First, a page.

U.S., U.N. send more troops to help in Haiti
U.S. troops landed on the lawn of Haiti's shattered presidential palace to the cheers of quake victims on Tuesday, and the U.N. said it would throw more police and soldiers into the sluggish global effort to aid the devastated country.
The U.N. forces are aimed at quelling the outbursts of violence that have slowed distribution of supplies, leaving many Haitians still without help a week after the magnitude-7.0 quake killed an estimated 200,000 people.
Looters were rampaging through part of downtown Port-au-Prince even as the Security Council voted to add 2,000 troops to the 7,000 military peacekeepers already in the country as well as 1,500 more police to the 2,100-strong international force.
Haitians jammed the fence of the palace grounds to gawk and cheer as U.S. troops emerged from six Navy helicopters.
"We are happy that they are coming, because we have so many problems," said Fede Felissaint, a hairdresser.
Given the circumstances, he did not even mind the troops taking up positions at the presidential palace. "If they want, they can stay longer than in 1915," he said, a reference to the start of a 19-year U.S. military presence in Haiti - something U.S. officials have repeatedly insisted they have no intention of repeating.
A full week after the quake, the capital's port remains blocked and the city's lone airport remains a choke point that the U.S. military is trying to expand. Tens of thousands of people sleep in the streets or under plastic sheets in makeshift camps. Relief workers say they fear visiting some parts of the city.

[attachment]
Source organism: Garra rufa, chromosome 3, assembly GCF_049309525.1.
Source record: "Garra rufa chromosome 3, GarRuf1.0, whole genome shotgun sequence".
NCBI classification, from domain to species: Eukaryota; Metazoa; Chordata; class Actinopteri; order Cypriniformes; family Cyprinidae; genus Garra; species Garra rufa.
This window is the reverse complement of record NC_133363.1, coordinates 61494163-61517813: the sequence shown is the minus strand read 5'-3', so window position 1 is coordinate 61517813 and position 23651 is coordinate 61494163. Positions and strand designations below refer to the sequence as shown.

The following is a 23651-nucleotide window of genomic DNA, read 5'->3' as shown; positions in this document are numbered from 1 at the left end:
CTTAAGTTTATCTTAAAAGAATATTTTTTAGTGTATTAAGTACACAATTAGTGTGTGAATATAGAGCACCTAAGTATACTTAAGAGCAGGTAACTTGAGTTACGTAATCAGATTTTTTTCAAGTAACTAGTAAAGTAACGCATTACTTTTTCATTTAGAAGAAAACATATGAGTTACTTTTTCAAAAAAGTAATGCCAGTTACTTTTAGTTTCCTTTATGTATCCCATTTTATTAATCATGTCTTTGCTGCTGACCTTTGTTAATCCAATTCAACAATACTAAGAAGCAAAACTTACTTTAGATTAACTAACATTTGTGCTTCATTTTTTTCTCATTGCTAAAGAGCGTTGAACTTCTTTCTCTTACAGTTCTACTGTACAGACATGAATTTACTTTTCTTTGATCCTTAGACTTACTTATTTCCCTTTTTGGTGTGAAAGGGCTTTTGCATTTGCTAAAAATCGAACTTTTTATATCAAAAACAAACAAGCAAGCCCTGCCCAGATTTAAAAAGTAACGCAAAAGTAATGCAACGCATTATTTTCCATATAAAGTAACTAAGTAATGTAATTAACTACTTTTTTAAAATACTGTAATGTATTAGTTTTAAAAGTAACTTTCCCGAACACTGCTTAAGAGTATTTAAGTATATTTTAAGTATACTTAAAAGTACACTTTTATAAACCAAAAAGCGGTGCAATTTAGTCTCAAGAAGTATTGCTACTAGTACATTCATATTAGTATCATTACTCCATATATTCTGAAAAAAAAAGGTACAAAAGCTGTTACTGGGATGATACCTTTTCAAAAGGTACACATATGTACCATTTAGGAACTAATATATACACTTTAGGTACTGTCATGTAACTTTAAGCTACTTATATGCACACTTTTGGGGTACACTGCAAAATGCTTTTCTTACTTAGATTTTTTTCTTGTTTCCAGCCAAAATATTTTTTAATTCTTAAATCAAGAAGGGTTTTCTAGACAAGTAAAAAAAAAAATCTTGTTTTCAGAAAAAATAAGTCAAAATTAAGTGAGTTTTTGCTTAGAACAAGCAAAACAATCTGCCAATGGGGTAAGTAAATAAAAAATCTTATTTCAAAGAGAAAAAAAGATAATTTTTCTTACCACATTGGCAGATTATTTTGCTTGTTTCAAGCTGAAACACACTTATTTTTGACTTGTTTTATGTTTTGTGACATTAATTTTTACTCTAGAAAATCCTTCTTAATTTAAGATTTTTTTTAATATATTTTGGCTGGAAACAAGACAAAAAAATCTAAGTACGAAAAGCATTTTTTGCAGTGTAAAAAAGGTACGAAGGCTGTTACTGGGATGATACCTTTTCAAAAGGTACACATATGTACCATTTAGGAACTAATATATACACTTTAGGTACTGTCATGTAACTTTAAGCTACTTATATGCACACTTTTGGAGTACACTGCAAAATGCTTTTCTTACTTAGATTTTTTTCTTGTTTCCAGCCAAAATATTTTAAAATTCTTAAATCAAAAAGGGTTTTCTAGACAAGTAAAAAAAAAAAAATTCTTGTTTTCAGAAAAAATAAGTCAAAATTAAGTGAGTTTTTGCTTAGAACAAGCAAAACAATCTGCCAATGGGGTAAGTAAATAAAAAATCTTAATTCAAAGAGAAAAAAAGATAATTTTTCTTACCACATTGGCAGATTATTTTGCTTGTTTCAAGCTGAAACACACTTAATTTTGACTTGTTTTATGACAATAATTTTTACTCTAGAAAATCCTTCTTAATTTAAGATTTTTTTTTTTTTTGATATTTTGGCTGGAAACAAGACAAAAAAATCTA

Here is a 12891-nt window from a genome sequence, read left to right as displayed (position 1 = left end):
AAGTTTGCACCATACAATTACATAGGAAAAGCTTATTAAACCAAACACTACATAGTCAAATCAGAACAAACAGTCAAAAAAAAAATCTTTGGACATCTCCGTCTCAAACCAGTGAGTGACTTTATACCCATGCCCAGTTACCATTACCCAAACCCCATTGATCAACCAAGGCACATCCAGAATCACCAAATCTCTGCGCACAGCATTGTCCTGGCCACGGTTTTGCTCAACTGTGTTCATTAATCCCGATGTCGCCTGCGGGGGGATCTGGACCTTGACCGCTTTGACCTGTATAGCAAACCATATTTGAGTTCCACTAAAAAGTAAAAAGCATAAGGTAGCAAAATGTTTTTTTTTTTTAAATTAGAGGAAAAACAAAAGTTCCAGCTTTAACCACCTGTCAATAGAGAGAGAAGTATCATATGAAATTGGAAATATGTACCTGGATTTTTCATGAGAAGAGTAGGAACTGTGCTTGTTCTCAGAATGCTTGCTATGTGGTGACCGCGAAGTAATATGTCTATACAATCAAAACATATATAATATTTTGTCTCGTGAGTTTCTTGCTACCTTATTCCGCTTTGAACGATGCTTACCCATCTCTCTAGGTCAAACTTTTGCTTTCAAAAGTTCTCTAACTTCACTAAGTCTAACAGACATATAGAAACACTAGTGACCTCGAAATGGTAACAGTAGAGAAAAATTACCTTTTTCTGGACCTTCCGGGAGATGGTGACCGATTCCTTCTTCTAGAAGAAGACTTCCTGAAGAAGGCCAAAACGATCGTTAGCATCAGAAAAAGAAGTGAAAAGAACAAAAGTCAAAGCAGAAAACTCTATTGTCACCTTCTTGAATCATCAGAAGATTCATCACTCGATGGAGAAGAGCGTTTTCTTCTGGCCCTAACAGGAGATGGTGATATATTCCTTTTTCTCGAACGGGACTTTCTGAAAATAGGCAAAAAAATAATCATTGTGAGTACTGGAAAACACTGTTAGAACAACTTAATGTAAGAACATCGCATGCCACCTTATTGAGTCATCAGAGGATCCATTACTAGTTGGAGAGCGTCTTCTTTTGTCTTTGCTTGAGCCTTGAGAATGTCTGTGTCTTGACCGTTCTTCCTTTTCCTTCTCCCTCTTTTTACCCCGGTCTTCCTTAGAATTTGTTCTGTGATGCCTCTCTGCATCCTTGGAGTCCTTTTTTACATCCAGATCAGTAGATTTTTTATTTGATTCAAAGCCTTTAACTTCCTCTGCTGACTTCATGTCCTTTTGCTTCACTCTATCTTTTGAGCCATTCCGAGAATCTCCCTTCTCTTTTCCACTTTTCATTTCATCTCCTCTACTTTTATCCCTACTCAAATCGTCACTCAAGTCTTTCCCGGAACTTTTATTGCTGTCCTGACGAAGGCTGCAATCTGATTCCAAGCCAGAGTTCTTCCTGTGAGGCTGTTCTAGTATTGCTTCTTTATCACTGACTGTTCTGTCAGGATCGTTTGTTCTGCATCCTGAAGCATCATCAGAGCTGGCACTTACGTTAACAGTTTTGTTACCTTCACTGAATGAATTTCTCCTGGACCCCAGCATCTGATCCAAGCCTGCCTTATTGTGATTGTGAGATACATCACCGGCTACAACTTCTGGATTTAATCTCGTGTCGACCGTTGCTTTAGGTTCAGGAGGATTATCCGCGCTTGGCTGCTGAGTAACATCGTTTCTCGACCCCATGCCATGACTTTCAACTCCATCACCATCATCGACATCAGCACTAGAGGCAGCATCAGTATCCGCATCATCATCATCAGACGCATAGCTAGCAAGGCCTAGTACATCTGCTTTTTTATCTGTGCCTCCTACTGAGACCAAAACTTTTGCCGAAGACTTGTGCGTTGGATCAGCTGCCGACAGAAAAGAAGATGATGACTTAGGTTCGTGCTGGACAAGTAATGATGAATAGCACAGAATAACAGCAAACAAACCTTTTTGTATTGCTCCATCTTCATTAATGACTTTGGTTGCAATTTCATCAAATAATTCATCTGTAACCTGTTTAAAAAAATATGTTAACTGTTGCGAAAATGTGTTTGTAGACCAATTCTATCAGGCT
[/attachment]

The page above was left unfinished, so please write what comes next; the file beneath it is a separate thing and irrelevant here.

Just four blocks from U.S. troop landing at the palace, hundreds of looters fought over bolts of cloth and other goods with broken bottles and clubs.
"That is how it is. There is nothing we can do," said Haitian police officer Arina Bence, who was trying to keep civilians out of the looting zone for their own safety.
Police Chief Mario Andersol said he can muster only 2,000 officers in the capital, down from 4,500 before the quake, and they "are not trained to deal with this kind of situation."
European Commission analysts estimate the quake injured 250,000 and made 1.5 million homeless, and many are exasperated by the delays in getting aid.
"I simply don't understand what is taking the foreigners so long," said Raymond Saintfort, a pharmacist who brought two suitcases of aspirin and antiseptics to survivors in the ruins of a nursing home.
Aid workers have distributed more than 250,000 daily food rations, with about half coming from the U.S. military, according to the World Food Program. But that is still far short of the need, and the U.N. agency managed to feed only half the 100,000 people it planned to reach on Monday. It said security forces were not available to escort its trucks and some military staff were injured while retrieving food from a badly damaged warehouse.
The U.S. military says it can now get 100 flights a day through the airport, up from 60 last week, and the Pentagon announced that it is preparing two other airfields for aid flights, one in the Haitian town of Jacmel and another in the Dominican Republic.
Meanwhile, rescuers continued finding survivors.
International rescue teams pulled two Haitian women from a collapsed university building, using machinery to cut away debris and allow rescuers to pull them out on stretchers. A sister of one of the survivors shouted praises to God when the women emerged.
In the city's Bourdon area, French, Dominican and Panamanian rescuers using high-tech detection equipment said they heard heartbeats underneath the rubble of a bank building. The husband of a missing woman watched from a crowd of onlookers.